Small village in mountains of Dalmatinska Zagora is under total control of Andrija, local Party official. One day two members of secret police come to the village and everybody knows they are going to arrest somebody, ...展开but nobody knows whom.
A very carefully composed film, with a message so austere, stark and frankly honest that it could only have been filmed in black and white. If you want to have a fun night out with some easy 'feel-good' entertainment, see another film.
Set in a remote Yugoslavian village in 1948, when Tito broke away from Stalinist orthodoxy, the film does not in any way involve itself with the ideological differences between these political tendencies, it shows only the inherent treacherousness of political relationships.
From the opening scene, which slowly pans across a harsh and barren mountain range, to the accompaniment of a mournful chant, and then turns to the summary arrest of a peasant, before moving to a wedding procession making its way through the hills, it becomes clear that one is in for a disturbing and painful film. But the brilliance of the film lies in the fact that it does not degenerate into a series of blood soaked cliches. Instead it develops an atmosphere of impending tragedy, where the guests have to pretend that they are enjoying themselves, while the celebration is actually taking place in the darkening shadows cast by the harbingers of impending misfortune. The story, scenery, the rhythmic dancing and the haunting sound-track complement each other exceptionally well in a complex film that has many pauses and silences for reflection.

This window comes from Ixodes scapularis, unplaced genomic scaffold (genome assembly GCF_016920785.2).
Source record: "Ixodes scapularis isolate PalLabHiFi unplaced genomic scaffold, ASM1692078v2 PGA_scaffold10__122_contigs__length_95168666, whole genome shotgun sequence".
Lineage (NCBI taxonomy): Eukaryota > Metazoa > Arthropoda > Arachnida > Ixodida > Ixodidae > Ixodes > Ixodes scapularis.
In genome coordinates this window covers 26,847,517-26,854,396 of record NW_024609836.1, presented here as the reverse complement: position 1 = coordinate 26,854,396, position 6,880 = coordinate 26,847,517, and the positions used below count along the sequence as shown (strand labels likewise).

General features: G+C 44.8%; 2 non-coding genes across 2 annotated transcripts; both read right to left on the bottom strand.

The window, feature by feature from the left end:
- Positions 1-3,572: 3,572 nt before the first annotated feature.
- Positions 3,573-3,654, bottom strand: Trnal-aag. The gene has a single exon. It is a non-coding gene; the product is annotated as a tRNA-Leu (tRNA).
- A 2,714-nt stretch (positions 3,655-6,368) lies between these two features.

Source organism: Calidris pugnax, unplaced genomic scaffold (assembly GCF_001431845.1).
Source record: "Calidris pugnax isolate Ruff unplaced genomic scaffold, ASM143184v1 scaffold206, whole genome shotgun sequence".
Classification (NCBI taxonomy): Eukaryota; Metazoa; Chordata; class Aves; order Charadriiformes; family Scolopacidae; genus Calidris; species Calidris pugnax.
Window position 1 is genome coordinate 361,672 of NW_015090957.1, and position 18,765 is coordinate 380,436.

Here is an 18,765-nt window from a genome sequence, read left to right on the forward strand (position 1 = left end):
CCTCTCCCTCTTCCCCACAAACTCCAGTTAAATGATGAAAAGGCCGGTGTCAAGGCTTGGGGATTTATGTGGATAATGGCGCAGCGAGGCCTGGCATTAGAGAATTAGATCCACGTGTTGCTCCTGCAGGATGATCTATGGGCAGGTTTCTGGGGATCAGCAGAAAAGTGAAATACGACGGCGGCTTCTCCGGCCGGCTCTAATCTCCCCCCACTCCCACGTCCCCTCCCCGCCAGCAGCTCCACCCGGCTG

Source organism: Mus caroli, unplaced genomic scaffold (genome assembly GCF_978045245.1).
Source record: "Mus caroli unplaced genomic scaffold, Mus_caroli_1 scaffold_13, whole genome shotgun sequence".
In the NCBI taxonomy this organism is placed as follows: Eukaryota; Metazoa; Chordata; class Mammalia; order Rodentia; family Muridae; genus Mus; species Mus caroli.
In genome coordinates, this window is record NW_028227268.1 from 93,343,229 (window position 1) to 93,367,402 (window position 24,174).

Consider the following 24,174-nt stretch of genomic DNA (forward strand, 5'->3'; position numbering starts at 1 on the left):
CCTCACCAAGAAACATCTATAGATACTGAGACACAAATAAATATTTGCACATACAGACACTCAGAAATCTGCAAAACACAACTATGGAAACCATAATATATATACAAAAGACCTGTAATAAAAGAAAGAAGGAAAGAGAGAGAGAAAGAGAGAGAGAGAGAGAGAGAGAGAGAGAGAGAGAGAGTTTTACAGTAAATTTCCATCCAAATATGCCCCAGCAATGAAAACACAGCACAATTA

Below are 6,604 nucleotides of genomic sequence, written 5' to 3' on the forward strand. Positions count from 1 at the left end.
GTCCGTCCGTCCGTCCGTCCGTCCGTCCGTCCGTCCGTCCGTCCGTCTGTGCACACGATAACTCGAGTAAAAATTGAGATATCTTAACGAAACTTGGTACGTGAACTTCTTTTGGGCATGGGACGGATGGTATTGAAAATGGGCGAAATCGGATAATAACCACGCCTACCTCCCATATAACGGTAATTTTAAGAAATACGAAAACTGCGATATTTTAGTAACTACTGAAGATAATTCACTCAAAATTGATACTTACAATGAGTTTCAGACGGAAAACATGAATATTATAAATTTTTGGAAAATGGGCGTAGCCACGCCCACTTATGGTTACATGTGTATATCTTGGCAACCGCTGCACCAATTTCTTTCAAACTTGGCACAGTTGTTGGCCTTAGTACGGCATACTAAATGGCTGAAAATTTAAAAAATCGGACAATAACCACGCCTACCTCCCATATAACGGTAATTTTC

The political situation, and the wedding celebration are used as allegories to expose the ugly core of power, and the base instincts of 'humanity', and not only in a political sense. When one considers the horrendous civil war that was to overcome this country several decades after it was made, this film sounds a chillingly prophetic note of warning, with a relevance that transcends this specific situation.
A wedding celebration of a peasant to a beautiful young girl is interrupted by two callous commissars. The top councilman is powerless to stop the duo who have been sent as representatives of Stalin. The two quietly bide their time as they watch the guests who are scheduled to be arrested for their political leanings. When the new bride cares for the injured councilman, he rapes her while the irate villagers hear the attack outside. Her husband rejects her when she is returned to him by the angry mob. The rapist is led off to jail and the bride is gunned down trying to escape.